We like to think we’re a species that has evolved beyond the others in the animal kingdom. I was watching The Day the Earth Stood Still (the remake) last night and it reminded me of the general lack of social evolution that has gone along with our incredible rise in technical progress. Michio Kaku talks about the four stages of development that a civilization can pass through on their way towards omnipotence. He says we’re part way through stage zero, the first.
The key measure of development, according to Kaku is the amount of power per person that is available. By this standard, we have made great strides in the last 100 years. But, giving people more power for personal use could result in a lot of destruction when people are not evolved enough to be nice to each other. Fast forward another 100 years and imagine that each person has access to enough power to destroy the planet. In our current state of development, what are the odds that some emotionally disturbed individual will take advantage of the opportunity? Further, what are the odds that our emotional development as a species will advance significantly in the next couple generations?
Our future is pretty bleak when you look at it this way. We still need violence. Most people enjoy watching “other” people go at it. There are many among us that like to “go at it” themselves. Whether it’s a good game of tennis or a boxing match, the object is the same – to beat your opponent. Why do we need it? We are designed to deal with threats. Fight or flight strategies are hardwired into our old brain. Excluding the last couple thousand years, most of our existence has been spent dealing with daily threats. Our ancestors had environmental, animal and competitor attacks on a continual basis. Their adrenaline was flowing on a daily basis.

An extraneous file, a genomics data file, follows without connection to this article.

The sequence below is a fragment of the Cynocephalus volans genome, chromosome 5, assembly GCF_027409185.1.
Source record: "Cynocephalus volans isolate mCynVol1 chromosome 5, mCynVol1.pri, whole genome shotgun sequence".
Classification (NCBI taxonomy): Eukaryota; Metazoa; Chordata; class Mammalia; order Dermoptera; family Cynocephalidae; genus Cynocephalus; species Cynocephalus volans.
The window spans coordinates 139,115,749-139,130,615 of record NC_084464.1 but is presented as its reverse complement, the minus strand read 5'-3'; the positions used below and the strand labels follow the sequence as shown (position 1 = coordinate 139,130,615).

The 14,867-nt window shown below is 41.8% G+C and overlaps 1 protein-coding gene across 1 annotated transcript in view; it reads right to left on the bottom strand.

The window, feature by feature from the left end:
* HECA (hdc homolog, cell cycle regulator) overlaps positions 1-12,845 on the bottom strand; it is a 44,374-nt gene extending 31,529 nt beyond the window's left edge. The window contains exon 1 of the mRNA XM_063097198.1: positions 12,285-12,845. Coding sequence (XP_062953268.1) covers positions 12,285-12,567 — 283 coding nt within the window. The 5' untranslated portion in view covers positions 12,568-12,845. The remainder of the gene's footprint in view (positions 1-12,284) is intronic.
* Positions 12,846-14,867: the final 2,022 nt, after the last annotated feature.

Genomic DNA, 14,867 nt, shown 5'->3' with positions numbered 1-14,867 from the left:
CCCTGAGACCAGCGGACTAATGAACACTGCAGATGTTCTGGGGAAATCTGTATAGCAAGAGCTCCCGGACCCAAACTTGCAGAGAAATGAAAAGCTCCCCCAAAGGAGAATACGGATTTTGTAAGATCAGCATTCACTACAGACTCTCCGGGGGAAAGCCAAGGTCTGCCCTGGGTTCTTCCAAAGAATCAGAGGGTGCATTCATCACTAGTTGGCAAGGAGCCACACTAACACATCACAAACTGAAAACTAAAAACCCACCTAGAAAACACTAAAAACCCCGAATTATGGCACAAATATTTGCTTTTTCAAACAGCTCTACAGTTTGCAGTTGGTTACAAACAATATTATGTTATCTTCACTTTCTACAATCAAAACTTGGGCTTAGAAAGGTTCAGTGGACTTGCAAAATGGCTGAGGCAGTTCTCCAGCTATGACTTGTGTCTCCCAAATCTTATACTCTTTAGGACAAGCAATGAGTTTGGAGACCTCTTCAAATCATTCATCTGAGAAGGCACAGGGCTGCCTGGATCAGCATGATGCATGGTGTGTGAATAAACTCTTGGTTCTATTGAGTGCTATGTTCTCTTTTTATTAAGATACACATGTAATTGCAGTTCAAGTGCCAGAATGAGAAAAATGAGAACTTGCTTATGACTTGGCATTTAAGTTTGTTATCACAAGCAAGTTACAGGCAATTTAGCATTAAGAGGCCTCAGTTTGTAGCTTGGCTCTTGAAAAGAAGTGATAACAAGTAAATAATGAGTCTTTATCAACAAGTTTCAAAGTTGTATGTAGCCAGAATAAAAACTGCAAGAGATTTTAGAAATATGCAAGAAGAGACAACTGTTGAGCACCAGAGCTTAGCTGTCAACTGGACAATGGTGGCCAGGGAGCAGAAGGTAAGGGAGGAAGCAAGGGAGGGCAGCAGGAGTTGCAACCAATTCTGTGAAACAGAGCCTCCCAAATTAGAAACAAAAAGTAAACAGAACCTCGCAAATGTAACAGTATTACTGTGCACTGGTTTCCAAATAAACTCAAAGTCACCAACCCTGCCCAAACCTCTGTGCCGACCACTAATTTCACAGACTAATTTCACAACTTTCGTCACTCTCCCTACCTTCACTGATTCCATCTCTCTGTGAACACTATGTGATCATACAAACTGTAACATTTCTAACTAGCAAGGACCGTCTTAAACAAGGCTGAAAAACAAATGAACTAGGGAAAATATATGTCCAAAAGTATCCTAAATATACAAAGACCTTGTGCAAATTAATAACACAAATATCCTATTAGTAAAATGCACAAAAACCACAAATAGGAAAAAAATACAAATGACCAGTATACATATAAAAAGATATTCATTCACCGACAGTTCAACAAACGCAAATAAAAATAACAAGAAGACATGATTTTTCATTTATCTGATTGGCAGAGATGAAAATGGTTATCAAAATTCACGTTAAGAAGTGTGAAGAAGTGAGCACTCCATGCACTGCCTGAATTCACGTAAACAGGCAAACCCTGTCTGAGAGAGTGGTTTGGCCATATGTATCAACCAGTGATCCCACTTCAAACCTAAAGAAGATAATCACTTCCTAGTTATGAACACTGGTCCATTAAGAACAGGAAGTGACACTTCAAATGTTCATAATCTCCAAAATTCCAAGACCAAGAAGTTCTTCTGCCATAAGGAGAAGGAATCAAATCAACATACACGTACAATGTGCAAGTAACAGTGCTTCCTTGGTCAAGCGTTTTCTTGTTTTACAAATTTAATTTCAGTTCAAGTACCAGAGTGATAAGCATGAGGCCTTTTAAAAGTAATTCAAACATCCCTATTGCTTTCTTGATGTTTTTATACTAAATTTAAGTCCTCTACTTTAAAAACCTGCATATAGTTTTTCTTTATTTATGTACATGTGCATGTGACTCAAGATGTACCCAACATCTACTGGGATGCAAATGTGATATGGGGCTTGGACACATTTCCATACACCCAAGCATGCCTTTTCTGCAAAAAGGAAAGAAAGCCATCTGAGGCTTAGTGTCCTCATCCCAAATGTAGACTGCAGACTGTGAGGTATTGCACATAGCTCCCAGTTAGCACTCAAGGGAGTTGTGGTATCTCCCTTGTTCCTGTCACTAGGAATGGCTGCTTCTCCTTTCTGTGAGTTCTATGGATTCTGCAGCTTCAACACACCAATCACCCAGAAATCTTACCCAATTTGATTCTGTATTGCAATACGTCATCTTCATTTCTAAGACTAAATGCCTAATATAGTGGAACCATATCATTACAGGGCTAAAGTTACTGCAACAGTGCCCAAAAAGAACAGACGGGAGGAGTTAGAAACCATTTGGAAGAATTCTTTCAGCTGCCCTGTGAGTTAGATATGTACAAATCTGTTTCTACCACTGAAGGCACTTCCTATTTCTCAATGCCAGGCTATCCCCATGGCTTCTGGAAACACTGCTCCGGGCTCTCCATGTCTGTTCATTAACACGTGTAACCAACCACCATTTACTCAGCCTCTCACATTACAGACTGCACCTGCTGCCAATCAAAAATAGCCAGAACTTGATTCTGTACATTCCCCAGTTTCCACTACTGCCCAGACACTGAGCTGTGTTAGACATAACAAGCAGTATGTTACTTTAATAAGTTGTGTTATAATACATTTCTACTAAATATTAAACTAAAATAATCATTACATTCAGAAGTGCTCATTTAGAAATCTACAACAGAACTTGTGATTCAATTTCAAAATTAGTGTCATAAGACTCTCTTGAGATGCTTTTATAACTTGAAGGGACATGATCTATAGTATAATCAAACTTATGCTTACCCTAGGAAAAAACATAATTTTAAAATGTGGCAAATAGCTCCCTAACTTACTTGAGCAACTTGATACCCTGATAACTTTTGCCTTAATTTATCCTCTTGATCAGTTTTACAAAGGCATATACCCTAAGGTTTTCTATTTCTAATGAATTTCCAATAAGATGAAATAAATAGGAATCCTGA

Now, we hardly ever have these types of threats. So, we need a way to create the situations that our bodies crave. We take our violent pleasure from video games, movies, sports or just good old fashioned beating the crap out of each other. It’s hard to see where it ends. Some people reject violence. They’re in good company with people like Mohandas Gandhi and Nelson Mandela to name as comrades. Maybe the fact that we celebrate people that have stood up against violence and hatred is a good sign. Maybe we can pull back from the brink before our power gets the worst of us.
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